The soil has to be free from prohibited substances for three years.
For Ryan, the certification process was fairly straightforward. He said that’s mainly because the fields he was farming on had already been free of prohibited substances like synthetic fertilizers for over two years. For others, it could be a longer process with more steps and time involved.
There is a minimum 15-month application period for the transition.
Ryan says this waiting period can happen before the fields have been clear of prohibited substances for the full three years. By this time, farmers should have already switched to using organic methods, and a crop production plan is put in place and the first inspection occurs.
After certification, a farm needs to be inspected and recertified every year.
Farms have to show they’re continually committed to upholding the organic standards by passing inspections by a third-party certifying body and becoming recertified on an annual basis.
Certified organic production and conventional production must be separated.
If a farmer wants to produce organically while growing other products conventionally, those products and processes must be completely separated. For example, Ryan produces both organic and non-organic microgreens in his greenhouse, so each type of production is separated physically and clearly marked.
Ryan says the cost of inspection and certification is about $800 per year for his farm. The cost of certification is dependent on the size and type of farm. A livestock farming certification typically costs more than the certification for crop farming. This table from the Organic Council of Ontario shows the different costs for certification.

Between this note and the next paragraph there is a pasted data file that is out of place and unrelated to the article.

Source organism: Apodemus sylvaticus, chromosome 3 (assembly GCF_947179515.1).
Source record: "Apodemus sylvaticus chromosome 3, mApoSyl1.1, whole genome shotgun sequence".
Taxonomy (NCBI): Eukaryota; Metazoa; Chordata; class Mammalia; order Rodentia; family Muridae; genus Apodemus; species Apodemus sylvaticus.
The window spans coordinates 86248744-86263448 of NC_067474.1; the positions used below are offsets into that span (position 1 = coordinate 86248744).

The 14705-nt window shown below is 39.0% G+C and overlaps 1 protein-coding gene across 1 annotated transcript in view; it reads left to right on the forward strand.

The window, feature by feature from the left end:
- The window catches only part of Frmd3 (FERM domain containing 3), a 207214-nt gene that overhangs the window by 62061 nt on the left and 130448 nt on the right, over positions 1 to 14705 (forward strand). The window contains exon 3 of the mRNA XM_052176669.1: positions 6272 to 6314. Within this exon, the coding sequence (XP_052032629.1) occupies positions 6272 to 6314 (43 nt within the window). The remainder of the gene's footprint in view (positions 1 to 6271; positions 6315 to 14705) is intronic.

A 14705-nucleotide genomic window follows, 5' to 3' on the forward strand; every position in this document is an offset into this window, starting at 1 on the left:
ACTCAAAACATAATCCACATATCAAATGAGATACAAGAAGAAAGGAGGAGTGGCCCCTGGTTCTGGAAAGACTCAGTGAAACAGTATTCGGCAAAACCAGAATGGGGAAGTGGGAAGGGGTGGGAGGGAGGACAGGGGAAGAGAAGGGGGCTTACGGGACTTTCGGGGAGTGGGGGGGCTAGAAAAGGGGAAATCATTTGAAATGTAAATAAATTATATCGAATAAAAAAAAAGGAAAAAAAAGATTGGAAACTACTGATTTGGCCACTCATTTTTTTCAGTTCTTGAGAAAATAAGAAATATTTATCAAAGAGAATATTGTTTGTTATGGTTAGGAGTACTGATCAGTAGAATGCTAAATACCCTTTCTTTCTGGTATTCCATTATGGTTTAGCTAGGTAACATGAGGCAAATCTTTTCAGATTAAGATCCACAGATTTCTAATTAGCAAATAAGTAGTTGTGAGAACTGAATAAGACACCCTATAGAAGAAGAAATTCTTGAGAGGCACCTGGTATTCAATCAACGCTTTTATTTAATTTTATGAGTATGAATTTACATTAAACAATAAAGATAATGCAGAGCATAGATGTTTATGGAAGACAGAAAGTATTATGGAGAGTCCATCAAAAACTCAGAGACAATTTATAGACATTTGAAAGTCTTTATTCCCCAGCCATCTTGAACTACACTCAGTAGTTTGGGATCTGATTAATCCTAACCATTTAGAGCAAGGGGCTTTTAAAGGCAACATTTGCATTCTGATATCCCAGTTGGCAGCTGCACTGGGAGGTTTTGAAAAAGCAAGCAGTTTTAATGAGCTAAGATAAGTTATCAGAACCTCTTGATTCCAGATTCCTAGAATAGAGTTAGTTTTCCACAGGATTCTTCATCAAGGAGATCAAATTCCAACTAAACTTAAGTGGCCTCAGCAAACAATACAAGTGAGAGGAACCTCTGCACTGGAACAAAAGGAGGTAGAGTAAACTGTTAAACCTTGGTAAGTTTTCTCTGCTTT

Aside from the upfront costs, there are a few hidden fees, including time spent on research and tracking seeds or animals, and production costs. For example, Ryan occasionally uses plastic mulch in his raised beds, which keeps water from leaking out. Due to organic regulations, he can only choose one type of biodegradable mulch, leaving him without other, more affordable options open to conventional farmers.
“When we started the farm, we planned to use low-impact, sustainable farming practices anyway,” Ryan says. It made sense for his farm to start the certification process right away.
New markets were also a major draw.The ability to have Reclaim Urban Farm products sold by organic retailers like Planet Organic and Organic Box have made a big difference for the farm. The Canada Organic Logo also helps sell more produce at local markets.
It goes much further than a slip of paper or extra selling power, though. For Ryan, one of the greatest benefits of organic certification is the accountability to yourself and your customers. Ryan said having third-party validation stating that he is doing his due diligence, using sustainable methods, and truly examining his farming practices gives him a sense of purpose and vision.
The quality of Canadian food is important to everyone, which is why the Canadian government works hard to ensure all food grown, raised, and sold here is safe and nutritious.
If you’d like to know more about food safety practices, or about the organic certification process in Canada, you can review more information on the Government of Canada website.
Disclaimer: Opinions expressed in this document are those of the author and not necessarily those of the Governments of Canada and of Alberta. The Government of Canada, the Alberta Ministry of Agriculture and Forestry, and its directors, agents, employees, or contractors will not be liable for any claims, damages, or losses of any kind whatsoever arising out of the use of, or reliance upon, this information.